My work is materials and process-driven. I have a persistent interest in our apprehension of, and engagement with, the material 'stuff' of the world. I prefer to work by deferring to the limitations and constraints presented by the materials, and by deferring to the processes of the forms themselves. By this, I mean I take my time to learn the logic of the materials, to find how they can be brought together with a kind of ease. It is important to me that I work with, rather than impose on. So what seems at first glance rigid and controlled, is actually born of yearning for a kind of surrender—to materials, processes, and constraints.
Once I have found a form and process that highlights the materials' purity and integrity, the making is usually rhythmic and repetitive—often laborious, but largely uncomplicated. In Cover, glass beads are draped and handwoven over a millinery block that belonged to my grandmother. The radial pattern and rhythm of the beading follow the hat block’s form. The beaded rows increase and decrease, taken around and under. Block, beads and thread are bound together, now belonging to one another.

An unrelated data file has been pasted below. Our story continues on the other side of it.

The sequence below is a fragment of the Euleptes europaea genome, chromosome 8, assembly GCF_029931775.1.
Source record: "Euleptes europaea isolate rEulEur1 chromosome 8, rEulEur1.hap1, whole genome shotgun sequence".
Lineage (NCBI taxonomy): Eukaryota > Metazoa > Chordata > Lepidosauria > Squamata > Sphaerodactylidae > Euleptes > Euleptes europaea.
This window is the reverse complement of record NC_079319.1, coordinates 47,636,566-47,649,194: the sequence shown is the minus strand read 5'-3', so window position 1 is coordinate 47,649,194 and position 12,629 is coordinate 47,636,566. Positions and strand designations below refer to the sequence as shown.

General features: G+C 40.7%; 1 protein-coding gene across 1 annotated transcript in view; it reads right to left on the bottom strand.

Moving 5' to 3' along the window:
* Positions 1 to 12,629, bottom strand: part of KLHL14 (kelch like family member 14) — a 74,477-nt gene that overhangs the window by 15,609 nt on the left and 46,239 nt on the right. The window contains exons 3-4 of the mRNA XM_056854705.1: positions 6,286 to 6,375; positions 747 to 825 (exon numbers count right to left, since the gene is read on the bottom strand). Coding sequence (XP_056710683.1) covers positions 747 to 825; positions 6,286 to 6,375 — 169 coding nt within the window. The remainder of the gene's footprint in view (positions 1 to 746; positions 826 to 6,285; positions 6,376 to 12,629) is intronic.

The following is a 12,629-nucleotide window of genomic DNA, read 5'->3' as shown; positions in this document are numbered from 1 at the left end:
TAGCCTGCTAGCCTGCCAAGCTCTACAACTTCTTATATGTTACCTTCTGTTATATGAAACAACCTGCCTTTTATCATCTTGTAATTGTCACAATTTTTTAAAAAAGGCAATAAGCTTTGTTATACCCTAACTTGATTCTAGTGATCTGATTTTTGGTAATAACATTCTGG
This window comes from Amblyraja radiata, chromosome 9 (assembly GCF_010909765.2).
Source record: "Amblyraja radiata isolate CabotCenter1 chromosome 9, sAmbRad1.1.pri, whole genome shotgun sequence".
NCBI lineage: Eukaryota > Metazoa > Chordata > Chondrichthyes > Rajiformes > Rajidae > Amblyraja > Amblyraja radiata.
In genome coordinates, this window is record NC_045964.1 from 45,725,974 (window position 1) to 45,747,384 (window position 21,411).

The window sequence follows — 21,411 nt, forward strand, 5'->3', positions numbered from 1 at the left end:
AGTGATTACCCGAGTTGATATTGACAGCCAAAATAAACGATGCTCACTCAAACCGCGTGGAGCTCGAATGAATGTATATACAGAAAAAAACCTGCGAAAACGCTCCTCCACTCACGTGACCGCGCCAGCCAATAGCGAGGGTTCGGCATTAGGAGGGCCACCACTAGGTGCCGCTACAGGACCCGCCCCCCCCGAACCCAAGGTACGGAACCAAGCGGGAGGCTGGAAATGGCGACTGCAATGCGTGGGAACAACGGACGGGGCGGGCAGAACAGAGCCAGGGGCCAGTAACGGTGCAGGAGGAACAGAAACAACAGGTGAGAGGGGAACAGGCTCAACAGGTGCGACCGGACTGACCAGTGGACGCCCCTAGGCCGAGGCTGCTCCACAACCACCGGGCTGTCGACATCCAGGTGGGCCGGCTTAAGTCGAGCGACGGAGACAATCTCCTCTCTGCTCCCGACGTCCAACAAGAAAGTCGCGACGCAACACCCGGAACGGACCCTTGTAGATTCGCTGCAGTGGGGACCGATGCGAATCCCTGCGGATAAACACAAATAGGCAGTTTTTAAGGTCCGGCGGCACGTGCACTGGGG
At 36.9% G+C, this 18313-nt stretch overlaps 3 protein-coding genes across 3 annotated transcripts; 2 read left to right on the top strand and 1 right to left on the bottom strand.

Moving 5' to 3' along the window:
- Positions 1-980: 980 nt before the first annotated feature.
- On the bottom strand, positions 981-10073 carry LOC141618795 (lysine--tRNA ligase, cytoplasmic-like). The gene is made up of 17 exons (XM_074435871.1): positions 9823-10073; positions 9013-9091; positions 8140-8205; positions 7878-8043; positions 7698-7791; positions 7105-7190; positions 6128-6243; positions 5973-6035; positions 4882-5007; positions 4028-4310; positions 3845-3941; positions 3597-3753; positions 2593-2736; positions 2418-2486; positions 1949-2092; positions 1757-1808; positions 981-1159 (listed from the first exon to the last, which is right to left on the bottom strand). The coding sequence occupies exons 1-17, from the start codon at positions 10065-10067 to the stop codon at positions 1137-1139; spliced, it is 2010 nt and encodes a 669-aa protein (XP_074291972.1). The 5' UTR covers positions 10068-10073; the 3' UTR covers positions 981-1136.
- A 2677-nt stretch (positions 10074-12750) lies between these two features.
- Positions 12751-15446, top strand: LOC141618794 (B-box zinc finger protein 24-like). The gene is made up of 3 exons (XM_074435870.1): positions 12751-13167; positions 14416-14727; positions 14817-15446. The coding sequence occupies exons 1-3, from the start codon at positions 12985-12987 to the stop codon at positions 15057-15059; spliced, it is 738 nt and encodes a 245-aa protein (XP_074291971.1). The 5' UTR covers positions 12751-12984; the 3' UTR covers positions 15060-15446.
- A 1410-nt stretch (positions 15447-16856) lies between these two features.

timber milliner's block, glass beads, thread
16 x 17 x 21 cm
Judges of the 2019 Woollahra Small Sculpture Prize: Professor Ross Harley (Dean of the Faculty of Art & Design and UNSW Chair of Arts and Culture), Louise Herron AM (Chief Executive Officer, Sydney Opera House) and Tim Ross (Design and Architecture advocate, Broadcaster, Author and Comedian).
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